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Publication numberUS5266659 A
Publication typeGrant
Application numberUS 07/878,932
Publication dateNov 30, 1993
Filing dateMay 5, 1992
Priority dateMay 7, 1992
Fee statusPaid
Also published asDE69228534D1, DE69228534T2, EP0568740A1, EP0568740B1
Publication number07878932, 878932, US 5266659 A, US 5266659A, US-A-5266659, US5266659 A, US5266659A
InventorsSwaminathan Sivaram, Jagdish C. Sehra, Venkat S. Iyer, Koyalagunta Ravindranath
Original AssigneeCouncil Of Scientific & Industrial Research
Export CitationBiBTeX, EndNote, RefMan
External Links: USPTO, USPTO Assignment, Espacenet
Chain extension of polycarbonates by controlling the heating in presence of a catalyst, then depressurizing
US 5266659 A
Abstract
The invention disclosed is an improved process for the preparation of high molecular weight poly(arylcarbonate), the molecular weight ranging from 45,000-60,000 (corresponding to ninh 0.8 to 1.0) The process involves heating in a controlled manner, a BPA-polycarbonate oligomer in the presence of a catalyst selected from alkali metal aryl acid, alkali metal borohydrial and a quarternary ammonium salt of bioxiyanion derived from a carboxylic acid poly(arylcarbonate)s of high molecular weight produced by the process of present invention show enhanced crystallinity.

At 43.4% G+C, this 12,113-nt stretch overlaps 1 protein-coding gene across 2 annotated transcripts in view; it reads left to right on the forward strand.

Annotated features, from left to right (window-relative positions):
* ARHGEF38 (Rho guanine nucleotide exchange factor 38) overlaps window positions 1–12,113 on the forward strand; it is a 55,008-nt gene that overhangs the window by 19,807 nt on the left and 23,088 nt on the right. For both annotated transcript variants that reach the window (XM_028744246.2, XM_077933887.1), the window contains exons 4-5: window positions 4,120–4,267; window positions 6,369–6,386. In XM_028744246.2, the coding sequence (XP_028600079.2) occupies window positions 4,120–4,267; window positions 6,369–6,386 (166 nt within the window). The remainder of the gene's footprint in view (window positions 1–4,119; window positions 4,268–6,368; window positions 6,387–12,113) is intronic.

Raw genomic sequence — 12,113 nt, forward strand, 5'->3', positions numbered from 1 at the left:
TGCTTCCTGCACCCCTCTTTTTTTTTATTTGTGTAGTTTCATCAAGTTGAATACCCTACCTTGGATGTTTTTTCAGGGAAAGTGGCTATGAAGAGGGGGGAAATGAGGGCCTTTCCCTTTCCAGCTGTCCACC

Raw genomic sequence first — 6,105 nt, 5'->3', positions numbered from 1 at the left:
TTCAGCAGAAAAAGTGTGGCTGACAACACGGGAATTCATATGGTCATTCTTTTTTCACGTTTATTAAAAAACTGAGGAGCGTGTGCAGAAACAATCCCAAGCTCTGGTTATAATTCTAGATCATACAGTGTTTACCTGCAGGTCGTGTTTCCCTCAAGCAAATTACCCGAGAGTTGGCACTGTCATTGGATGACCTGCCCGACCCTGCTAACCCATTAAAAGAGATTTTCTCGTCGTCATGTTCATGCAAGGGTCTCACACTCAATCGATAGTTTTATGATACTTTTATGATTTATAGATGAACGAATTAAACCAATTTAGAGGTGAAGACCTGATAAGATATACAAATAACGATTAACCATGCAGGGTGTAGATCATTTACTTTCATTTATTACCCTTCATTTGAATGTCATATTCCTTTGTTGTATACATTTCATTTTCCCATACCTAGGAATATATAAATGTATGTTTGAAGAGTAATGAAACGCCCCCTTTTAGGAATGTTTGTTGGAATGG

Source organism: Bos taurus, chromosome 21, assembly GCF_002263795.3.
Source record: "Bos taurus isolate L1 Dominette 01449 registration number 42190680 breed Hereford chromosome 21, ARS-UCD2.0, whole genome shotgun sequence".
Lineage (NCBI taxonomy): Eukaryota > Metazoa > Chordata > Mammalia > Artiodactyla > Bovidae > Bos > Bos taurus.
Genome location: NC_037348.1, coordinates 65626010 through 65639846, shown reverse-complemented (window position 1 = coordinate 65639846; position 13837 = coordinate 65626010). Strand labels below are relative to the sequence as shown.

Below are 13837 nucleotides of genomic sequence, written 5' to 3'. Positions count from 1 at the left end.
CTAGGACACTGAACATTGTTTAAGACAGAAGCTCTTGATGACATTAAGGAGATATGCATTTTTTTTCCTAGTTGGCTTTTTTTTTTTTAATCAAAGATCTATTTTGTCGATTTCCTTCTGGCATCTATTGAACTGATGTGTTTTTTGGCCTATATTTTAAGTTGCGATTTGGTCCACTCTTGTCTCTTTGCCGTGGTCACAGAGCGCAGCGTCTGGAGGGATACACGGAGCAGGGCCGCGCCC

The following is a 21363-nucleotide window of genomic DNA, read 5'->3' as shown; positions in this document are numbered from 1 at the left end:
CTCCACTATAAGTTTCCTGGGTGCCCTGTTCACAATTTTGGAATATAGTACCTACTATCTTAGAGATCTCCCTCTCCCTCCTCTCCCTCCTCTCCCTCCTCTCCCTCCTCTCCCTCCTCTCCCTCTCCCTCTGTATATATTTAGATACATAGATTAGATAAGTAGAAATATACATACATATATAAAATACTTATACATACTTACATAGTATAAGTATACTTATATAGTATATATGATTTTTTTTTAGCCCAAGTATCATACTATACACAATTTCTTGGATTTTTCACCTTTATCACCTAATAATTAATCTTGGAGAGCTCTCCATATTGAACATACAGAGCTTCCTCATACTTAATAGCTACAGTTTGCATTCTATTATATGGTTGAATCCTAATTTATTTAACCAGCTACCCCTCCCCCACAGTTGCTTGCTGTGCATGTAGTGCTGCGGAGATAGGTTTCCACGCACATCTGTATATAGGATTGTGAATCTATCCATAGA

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Claims(6)
We claim:
1. An improved process for the preparation of high molecular weight poly(arlyenecarbonate)s having a viscosity average molecular weight from 45,000-60,000 corresponding to ninh =0.8 to 1.0 dl/g measured in chloroform at 30 C. which comprises heating in a controlled manner an amorphous Bisphenol-A polycarbonate oligomer in the solid state in the presence of a catalyst selected from alkali metal aryl oxide, alkali metal borohydride or a quaternary ammonium salt of bioxyanion derived from a carboxylic acid to a temperature of 210 C. for about 1-4 hrs at 760 mm of Hg, followed by heating to a temperature of 220-260 C. over about 1-10 hours at a pressure of 1 mm of Hg.